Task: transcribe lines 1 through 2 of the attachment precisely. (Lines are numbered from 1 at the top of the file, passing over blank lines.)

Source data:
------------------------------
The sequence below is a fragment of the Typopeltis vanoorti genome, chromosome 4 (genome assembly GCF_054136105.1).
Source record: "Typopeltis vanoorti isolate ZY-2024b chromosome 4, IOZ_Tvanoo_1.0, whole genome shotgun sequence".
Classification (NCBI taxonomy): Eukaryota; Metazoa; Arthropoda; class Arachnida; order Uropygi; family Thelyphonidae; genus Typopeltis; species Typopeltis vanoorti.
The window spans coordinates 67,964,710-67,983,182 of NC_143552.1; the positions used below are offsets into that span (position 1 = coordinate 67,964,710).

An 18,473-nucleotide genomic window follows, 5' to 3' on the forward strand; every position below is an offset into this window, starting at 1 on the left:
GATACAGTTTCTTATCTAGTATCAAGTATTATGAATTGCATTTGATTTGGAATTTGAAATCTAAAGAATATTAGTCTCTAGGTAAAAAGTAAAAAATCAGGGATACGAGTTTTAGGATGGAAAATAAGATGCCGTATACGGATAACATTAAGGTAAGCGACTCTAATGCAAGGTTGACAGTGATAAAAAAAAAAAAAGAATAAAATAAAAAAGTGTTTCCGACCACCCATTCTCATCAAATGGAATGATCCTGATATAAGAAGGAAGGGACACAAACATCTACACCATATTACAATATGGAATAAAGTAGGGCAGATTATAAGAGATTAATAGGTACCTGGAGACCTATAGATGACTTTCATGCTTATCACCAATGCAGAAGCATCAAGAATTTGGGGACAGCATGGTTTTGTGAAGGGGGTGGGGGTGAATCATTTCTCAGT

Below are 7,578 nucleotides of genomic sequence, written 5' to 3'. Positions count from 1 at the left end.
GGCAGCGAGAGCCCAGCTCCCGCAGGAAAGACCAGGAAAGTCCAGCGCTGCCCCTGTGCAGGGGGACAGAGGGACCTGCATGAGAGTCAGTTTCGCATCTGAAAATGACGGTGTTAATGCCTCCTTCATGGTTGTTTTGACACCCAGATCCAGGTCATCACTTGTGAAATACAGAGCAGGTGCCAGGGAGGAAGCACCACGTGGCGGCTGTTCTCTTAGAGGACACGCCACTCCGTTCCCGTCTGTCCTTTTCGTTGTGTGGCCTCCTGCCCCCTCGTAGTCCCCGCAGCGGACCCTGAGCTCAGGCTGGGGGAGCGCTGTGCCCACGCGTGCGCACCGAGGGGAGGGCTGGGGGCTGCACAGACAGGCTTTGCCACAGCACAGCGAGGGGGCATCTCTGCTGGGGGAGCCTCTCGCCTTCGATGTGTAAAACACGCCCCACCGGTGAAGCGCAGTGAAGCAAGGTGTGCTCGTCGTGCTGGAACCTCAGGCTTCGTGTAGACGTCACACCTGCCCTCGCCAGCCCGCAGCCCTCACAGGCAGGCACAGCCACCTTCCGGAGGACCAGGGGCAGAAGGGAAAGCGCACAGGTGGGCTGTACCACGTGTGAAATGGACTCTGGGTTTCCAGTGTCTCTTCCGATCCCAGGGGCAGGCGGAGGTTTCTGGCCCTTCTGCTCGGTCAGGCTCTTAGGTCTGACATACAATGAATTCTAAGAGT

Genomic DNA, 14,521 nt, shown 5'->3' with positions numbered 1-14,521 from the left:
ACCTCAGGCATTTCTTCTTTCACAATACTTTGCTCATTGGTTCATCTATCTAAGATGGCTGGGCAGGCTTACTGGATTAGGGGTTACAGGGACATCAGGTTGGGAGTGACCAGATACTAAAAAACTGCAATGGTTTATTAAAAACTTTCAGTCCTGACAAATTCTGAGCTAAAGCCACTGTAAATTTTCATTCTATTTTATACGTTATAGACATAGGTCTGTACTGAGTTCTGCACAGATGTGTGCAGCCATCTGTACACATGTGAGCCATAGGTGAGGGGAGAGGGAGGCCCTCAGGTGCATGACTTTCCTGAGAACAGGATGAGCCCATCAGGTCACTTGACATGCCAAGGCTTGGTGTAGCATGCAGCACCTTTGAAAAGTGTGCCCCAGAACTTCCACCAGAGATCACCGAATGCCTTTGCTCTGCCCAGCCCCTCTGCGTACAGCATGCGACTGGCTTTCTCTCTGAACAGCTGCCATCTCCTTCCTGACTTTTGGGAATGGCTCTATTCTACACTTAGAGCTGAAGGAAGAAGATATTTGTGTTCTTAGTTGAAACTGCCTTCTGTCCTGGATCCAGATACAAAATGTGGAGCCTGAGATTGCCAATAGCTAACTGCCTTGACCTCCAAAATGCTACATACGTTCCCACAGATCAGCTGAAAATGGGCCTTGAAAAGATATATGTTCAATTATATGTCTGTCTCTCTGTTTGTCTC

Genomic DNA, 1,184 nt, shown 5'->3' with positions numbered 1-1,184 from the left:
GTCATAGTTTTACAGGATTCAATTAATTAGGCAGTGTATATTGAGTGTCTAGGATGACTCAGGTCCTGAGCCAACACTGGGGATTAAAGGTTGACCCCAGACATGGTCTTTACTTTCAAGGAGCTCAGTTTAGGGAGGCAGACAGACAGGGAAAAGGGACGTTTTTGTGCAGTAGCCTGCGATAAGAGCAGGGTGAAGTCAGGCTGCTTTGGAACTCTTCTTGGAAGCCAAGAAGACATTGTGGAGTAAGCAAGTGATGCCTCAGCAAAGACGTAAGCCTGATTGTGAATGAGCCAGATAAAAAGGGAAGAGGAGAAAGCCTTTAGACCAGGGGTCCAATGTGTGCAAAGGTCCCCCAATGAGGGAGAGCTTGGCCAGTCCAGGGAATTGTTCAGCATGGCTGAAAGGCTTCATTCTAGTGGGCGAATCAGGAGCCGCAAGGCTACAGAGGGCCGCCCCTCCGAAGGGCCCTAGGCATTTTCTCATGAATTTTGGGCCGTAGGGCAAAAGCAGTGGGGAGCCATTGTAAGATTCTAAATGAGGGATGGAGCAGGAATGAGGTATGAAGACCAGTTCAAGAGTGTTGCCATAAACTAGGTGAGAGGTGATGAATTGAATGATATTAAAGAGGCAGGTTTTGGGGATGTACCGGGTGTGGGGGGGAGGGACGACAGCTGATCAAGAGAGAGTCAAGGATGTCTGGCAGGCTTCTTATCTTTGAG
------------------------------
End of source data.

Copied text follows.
The sequence below is a fragment of the Typopeltis vanoorti genome, chromosome 4 (genome assembly GCF_054136105.1).
Source record: "Typopeltis vanoorti isolate ZY-2024b chromosome 4, IOZ_Tvanoo_1.0, whole genome shotgun sequence".